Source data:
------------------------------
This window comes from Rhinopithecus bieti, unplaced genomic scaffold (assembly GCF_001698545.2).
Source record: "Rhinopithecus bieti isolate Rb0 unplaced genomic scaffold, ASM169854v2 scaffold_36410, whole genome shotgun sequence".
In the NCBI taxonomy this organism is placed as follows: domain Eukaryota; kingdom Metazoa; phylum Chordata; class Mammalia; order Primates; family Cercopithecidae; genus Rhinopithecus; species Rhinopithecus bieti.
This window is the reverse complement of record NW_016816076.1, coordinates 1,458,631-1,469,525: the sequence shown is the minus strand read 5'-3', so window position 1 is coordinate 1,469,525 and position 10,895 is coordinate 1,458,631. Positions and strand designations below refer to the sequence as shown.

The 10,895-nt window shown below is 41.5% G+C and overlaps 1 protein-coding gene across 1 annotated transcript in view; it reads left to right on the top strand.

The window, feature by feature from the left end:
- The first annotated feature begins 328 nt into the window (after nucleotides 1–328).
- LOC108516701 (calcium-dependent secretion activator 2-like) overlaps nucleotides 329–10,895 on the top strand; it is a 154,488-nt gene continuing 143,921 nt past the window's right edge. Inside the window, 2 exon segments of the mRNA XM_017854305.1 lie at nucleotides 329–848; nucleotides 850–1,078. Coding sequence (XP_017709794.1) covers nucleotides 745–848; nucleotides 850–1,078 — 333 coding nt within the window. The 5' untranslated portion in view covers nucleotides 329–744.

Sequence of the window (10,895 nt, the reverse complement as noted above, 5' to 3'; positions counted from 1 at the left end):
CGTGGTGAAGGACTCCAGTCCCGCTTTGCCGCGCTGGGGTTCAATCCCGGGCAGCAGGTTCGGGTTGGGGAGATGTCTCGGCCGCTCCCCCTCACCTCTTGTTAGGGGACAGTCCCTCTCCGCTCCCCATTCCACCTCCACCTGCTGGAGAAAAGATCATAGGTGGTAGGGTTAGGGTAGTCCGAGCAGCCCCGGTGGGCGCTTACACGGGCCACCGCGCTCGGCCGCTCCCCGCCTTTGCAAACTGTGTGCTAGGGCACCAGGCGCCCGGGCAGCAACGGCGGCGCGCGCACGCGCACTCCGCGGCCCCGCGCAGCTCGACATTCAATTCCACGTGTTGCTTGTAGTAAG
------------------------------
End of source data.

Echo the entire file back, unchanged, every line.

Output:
This window comes from Rhinopithecus bieti, unplaced genomic scaffold (assembly GCF_001698545.2).
Source record: "Rhinopithecus bieti isolate Rb0 unplaced genomic scaffold, ASM169854v2 scaffold_36410, whole genome shotgun sequence".
In the NCBI taxonomy this organism is placed as follows: domain Eukaryota; kingdom Metazoa; phylum Chordata; class Mammalia; order Primates; family Cercopithecidae; genus Rhinopithecus; species Rhinopithecus bieti.
This window is the reverse complement of record NW_016816076.1, coordinates 1,458,631-1,469,525: the sequence shown is the minus strand read 5'-3', so window position 1 is coordinate 1,469,525 and position 10,895 is coordinate 1,458,631. Positions and strand designations below refer to the sequence as shown.

The 10,895-nt window shown below is 41.5% G+C and overlaps 1 protein-coding gene across 1 annotated transcript in view; it reads left to right on the top strand.

The window, feature by feature from the left end:
- The first annotated feature begins 328 nt into the window (after nucleotides 1–328).
- LOC108516701 (calcium-dependent secretion activator 2-like) overlaps nucleotides 329–10,895 on the top strand; it is a 154,488-nt gene continuing 143,921 nt past the window's right edge. Inside the window, 2 exon segments of the mRNA XM_017854305.1 lie at nucleotides 329–848; nucleotides 850–1,078. Coding sequence (XP_017709794.1) covers nucleotides 745–848; nucleotides 850–1,078 — 333 coding nt within the window. The 5' untranslated portion in view covers nucleotides 329–744.

Sequence of the window (10,895 nt, the reverse complement as noted above, 5' to 3'; positions counted from 1 at the left end):
CGTGGTGAAGGACTCCAGTCCCGCTTTGCCGCGCTGGGGTTCAATCCCGGGCAGCAGGTTCGGGTTGGGGAGATGTCTCGGCCGCTCCCCCTCACCTCTTGTTAGGGGACAGTCCCTCTCCGCTCCCCATTCCACCTCCACCTGCTGGAGAAAAGATCATAGGTGGTAGGGTTAGGGTAGTCCGAGCAGCCCCGGTGGGCGCTTACACGGGCCACCGCGCTCGGCCGCTCCCCGCCTTTGCAAACTGTGTGCTAGGGCACCAGGCGCCCGGGCAGCAACGGCGGCGCGCGCACGCGCACTCCGCGGCCCCGCGCAGCTCGACATTCAATTCCACGTGTTGCTTGTAGTAAG